“I believe that every artist, of every school and at any time, agrees with this. [Our imaginations] [...] shape reality and navigate through the multiplicity of planes. In the wonderful words of musician Peter Gabriel, “All of the buildings and all of the cars, were once just a dream in somebody’s head.” In other words, all that surrounds us, before manifesting in the material and objective reality, was born in the form of an idea, an intuition, a thought or a vision in someone’s mind. And so, believing in magic – which sounds like an outdated superstition – means believing in the supreme power of the imagination to shape reality. As neurosciences has validated, to a great extent, we are and we become what we think.”
Just the other day as I was reading about Amazon’s latest gadget, the Echo, it struck me how many things we have in todays society that wouldn’t be there except for someone’s idea, someone’s imagination. For me, the Echo is very much like the communicator on Star Trek. Yes, Amazon Echo is much bigger—one can’t pin it on one’s shirt—but its mind is the cloud; the device itself is just a fancy speaker.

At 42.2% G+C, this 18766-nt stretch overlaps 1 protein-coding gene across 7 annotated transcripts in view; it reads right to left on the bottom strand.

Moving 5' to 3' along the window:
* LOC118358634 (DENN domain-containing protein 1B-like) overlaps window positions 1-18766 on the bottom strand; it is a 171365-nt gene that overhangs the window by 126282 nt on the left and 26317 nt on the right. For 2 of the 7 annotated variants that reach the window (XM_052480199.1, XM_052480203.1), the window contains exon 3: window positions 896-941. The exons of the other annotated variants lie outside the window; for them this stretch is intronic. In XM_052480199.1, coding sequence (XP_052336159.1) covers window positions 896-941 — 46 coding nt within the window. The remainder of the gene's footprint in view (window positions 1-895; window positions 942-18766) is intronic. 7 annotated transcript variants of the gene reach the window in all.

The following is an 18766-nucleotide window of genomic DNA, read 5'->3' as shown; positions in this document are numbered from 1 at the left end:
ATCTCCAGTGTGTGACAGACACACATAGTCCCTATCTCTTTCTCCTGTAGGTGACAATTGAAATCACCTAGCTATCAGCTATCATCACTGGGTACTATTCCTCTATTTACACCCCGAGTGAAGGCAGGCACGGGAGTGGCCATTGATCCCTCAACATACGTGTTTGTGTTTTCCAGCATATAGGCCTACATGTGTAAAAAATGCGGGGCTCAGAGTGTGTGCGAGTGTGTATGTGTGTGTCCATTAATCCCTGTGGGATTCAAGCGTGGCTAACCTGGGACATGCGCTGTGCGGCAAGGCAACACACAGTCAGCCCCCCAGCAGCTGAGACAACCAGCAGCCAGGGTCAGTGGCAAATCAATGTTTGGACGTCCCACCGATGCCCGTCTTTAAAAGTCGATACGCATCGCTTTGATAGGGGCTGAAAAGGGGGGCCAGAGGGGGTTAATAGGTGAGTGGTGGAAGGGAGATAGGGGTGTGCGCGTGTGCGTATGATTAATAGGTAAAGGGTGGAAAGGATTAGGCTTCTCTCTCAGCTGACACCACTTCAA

That’s just one example. When I first saw the iPad I thought: that’s Picard’s tablet!
In this sense (and likely many others) what we think, what we imagine, most definitely shapes reality. (Or perhaps we could say that it shapes our future reality.)
3. “Reality is made of words.”
This is the statement I had the most trouble with. My table is not made up of words, it’s made up of atoms which form molecules, and so on. But I think I was being too literal. Here’s what Ferdinando Buscema has to say about it: